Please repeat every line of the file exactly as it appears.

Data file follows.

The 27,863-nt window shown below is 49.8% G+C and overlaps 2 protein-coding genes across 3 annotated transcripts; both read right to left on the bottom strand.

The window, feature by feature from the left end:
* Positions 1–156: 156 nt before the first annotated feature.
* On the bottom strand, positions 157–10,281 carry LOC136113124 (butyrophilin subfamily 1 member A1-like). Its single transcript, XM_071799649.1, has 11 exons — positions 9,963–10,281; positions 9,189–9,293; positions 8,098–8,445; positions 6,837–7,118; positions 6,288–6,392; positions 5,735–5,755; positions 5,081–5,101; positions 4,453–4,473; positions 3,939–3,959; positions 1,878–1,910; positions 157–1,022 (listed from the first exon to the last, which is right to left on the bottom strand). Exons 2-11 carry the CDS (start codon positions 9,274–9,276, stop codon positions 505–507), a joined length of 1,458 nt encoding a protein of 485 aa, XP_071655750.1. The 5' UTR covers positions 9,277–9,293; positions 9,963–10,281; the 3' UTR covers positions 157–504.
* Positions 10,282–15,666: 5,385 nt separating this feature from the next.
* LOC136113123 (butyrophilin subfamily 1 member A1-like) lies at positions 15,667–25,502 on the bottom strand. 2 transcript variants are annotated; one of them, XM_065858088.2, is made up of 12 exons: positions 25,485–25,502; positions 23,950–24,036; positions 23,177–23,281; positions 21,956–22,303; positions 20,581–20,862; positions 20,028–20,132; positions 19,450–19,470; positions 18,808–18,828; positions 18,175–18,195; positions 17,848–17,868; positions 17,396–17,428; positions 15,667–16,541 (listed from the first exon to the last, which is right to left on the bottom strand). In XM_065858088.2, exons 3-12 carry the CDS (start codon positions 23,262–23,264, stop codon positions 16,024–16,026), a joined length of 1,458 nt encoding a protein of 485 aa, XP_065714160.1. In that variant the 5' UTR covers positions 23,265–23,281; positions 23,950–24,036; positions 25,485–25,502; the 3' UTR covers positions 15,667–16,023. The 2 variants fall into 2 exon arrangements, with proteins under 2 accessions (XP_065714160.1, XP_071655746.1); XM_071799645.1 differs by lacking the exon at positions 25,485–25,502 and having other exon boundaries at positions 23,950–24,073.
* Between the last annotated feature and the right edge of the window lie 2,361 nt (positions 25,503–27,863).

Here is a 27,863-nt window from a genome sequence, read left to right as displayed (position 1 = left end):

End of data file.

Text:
The 27,863-nt window shown below is 49.8% G+C and overlaps 2 protein-coding genes across 3 annotated transcripts; both read right to left on the bottom strand.

The window, feature by feature from the left end:
* Positions 1–156: 156 nt before the first annotated feature.
* On the bottom strand, positions 157–10,281 carry LOC136113124 (butyrophilin subfamily 1 member A1-like). Its single transcript, XM_071799649.1, has 11 exons — positions 9,963–10,281; positions 9,189–9,293; positions 8,098–8,445; positions 6,837–7,118; positions 6,288–6,392; positions 5,735–5,755; positions 5,081–5,101; positions 4,453–4,473; positions 3,939–3,959; positions 1,878–1,910; positions 157–1,022 (listed from the first exon to the last, which is right to left on the bottom strand). Exons 2-11 carry the CDS (start codon positions 9,274–9,276, stop codon positions 505–507), a joined length of 1,458 nt encoding a protein of 485 aa, XP_071655750.1. The 5' UTR covers positions 9,277–9,293; positions 9,963–10,281; the 3' UTR covers positions 157–504.
* Positions 10,282–15,666: 5,385 nt separating this feature from the next.
* LOC136113123 (butyrophilin subfamily 1 member A1-like) lies at positions 15,667–25,502 on the bottom strand. 2 transcript variants are annotated; one of them, XM_065858088.2, is made up of 12 exons: positions 25,485–25,502; positions 23,950–24,036; positions 23,177–23,281; positions 21,956–22,303; positions 20,581–20,862; positions 20,028–20,132; positions 19,450–19,470; positions 18,808–18,828; positions 18,175–18,195; positions 17,848–17,868; positions 17,396–17,428; positions 15,667–16,541 (listed from the first exon to the last, which is right to left on the bottom strand). In XM_065858088.2, exons 3-12 carry the CDS (start codon positions 23,262–23,264, stop codon positions 16,024–16,026), a joined length of 1,458 nt encoding a protein of 485 aa, XP_065714160.1. In that variant the 5' UTR covers positions 23,265–23,281; positions 23,950–24,036; positions 25,485–25,502; the 3' UTR covers positions 15,667–16,023. The 2 variants fall into 2 exon arrangements, with proteins under 2 accessions (XP_065714160.1, XP_071655746.1); XM_071799645.1 differs by lacking the exon at positions 25,485–25,502 and having other exon boundaries at positions 23,950–24,073.
* Between the last annotated feature and the right edge of the window lie 2,361 nt (positions 25,503–27,863).

Here is a 27,863-nt window from a genome sequence, read left to right as displayed (position 1 = left end):